Before he picked up his 99th and 100th RBIs, Ramirez hit into the quirky double play that ended the third. With Ramirez at the plate, Roberts (on first with a walk) broke for an attempted steal. Ramirez ripped a Miguel Batista offering to left and Gross pocketed it just as Roberts steamed into second. Roberts popped up and raced back to first, but a perfect peg by Gross, and a nice one-hop catch by first baseman Delgado turned it into a rare 7-3 DP . . . Batista hurt himself with a wild pitch in the fifth with Ramirez at the plate, allowing Mark Bellhorn to move to third and Damon to second. On the next pitch, Ramirez knocked a single to right to plate the two runs . . . Blue Jays catcher Zaun got in a brief beef with plate umpire Tony Randazzo as the Sox were coming to bat in the third. Randazzo called Zaun out on strikes in the second -- on a pitch by Wakefield that looked high. Back in his catcher's gear, Zaun began what looked like a heated argument when he came out to his defensive spot, and Batista had to intercede. While Zaun cooled off, Jays skipper John Gibbons picked up the discussion with Randazzo, and play eventually started again without anyone getting tossed . . . Sox pitchers retired 20 straight Jays, dating back to Monday night, before Delgado led off the second with a walk . . . Technical difficulties left the Sox clubhouse absent its customary deafening music for a couple of minutes after the win. Not to worry, because ace Pedro Martinez ate up the silence with bizarre screams and yelps as he disappeared to the showers. No one was certain if it was Martinez's attempt to sing, or an audition for a cameo role in a Stephen King thriller.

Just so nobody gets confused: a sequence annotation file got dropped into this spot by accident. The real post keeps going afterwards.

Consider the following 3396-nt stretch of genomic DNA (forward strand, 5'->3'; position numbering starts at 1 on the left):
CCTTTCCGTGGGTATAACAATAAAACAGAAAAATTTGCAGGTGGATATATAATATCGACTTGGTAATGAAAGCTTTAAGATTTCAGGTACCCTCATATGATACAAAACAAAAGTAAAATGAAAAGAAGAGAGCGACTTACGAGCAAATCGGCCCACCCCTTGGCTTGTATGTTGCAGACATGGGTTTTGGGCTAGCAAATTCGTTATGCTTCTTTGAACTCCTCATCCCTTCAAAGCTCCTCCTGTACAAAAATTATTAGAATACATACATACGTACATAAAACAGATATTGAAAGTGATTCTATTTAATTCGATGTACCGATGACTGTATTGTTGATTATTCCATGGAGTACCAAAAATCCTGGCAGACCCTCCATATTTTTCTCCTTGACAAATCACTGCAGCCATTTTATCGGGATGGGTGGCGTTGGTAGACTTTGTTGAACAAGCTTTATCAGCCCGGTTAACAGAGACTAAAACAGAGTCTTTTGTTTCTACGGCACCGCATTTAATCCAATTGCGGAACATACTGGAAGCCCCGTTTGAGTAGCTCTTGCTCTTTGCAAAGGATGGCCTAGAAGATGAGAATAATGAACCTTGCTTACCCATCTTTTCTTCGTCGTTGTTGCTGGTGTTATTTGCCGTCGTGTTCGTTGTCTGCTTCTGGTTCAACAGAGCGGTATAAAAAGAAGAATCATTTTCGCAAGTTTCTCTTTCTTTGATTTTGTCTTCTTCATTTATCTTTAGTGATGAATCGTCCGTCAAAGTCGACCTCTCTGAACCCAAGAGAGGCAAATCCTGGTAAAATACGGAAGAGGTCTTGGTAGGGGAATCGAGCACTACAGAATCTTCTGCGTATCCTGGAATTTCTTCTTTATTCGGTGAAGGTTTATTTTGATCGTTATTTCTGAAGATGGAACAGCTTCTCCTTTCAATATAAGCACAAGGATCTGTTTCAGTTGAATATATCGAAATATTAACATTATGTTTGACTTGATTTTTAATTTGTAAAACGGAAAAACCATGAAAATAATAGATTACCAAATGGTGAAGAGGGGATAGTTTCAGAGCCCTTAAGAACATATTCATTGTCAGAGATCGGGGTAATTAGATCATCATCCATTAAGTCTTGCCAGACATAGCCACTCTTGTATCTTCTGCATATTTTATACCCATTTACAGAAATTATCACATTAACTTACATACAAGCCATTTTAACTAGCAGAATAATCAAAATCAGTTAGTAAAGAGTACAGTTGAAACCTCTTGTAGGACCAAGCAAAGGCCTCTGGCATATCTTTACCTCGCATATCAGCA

© Copyright 2004 Globe Newspaper Company.